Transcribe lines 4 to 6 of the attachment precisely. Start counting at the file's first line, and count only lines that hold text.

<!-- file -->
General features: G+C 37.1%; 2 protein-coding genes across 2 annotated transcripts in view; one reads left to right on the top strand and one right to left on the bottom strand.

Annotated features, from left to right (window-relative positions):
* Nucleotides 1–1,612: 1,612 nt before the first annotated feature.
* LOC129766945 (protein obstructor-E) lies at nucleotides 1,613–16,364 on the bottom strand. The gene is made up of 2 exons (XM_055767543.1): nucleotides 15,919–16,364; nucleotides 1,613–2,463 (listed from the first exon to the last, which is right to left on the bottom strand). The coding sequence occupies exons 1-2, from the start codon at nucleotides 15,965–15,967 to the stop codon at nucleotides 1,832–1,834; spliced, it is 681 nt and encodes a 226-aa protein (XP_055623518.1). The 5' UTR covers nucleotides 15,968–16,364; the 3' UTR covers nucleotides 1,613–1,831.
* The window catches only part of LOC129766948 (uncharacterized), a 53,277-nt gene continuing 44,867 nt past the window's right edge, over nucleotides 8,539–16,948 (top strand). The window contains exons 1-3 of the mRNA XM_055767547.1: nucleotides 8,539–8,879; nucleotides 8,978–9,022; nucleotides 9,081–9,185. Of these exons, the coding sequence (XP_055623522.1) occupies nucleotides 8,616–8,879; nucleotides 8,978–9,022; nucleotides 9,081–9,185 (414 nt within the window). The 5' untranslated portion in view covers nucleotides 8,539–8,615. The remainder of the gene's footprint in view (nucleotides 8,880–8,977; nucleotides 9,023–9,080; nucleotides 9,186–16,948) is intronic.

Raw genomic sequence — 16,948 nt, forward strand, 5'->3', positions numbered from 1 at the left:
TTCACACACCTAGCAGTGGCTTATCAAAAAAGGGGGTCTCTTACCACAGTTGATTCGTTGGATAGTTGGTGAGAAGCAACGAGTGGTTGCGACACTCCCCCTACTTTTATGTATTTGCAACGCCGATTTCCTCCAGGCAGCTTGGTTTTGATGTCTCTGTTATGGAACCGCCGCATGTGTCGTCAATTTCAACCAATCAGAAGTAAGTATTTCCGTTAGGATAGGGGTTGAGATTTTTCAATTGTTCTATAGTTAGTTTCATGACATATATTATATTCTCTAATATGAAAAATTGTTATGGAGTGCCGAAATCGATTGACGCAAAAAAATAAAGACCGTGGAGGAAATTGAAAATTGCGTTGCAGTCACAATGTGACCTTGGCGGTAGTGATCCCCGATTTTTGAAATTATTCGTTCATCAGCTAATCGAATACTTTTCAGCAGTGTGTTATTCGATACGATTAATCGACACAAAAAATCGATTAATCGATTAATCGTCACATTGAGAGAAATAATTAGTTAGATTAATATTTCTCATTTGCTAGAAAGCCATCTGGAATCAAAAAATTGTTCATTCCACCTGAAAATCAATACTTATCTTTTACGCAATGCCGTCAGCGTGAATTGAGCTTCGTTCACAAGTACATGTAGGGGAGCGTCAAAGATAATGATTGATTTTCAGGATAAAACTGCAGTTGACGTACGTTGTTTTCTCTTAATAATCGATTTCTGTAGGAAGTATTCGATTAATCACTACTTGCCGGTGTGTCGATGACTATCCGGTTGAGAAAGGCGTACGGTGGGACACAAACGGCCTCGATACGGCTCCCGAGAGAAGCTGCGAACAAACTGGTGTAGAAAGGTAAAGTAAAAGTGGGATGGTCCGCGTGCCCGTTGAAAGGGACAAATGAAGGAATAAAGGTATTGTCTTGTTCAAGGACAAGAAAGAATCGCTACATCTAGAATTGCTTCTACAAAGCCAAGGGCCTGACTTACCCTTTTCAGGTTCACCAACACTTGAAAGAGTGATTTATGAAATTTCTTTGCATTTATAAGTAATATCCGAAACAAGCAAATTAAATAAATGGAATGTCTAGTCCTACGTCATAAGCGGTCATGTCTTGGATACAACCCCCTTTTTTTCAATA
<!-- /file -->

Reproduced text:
* LOC129766945 (protein obstructor-E) lies at nucleotides 1,613–16,364 on the bottom strand. The gene is made up of 2 exons (XM_055767543.1): nucleotides 15,919–16,364; nucleotides 1,613–2,463 (listed from the first exon to the last, which is right to left on the bottom strand). The coding sequence occupies exons 1-2, from the start codon at nucleotides 15,965–15,967 to the stop codon at nucleotides 1,832–1,834; spliced, it is 681 nt and encodes a 226-aa protein (XP_055623518.1). The 5' UTR covers nucleotides 15,968–16,364; the 3' UTR covers nucleotides 1,613–1,831.
* The window catches only part of LOC129766948 (uncharacterized), a 53,277-nt gene continuing 44,867 nt past the window's right edge, over nucleotides 8,539–16,948 (top strand). The window contains exons 1-3 of the mRNA XM_055767547.1: nucleotides 8,539–8,879; nucleotides 8,978–9,022; nucleotides 9,081–9,185. Of these exons, the coding sequence (XP_055623522.1) occupies nucleotides 8,616–8,879; nucleotides 8,978–9,022; nucleotides 9,081–9,185 (414 nt within the window). The 5' untranslated portion in view covers nucleotides 8,539–8,615. The remainder of the gene's footprint in view (nucleotides 8,880–8,977; nucleotides 9,023–9,080; nucleotides 9,186–16,948) is intronic.

Raw genomic sequence — 16,948 nt, forward strand, 5'->3', positions numbered from 1 at the left: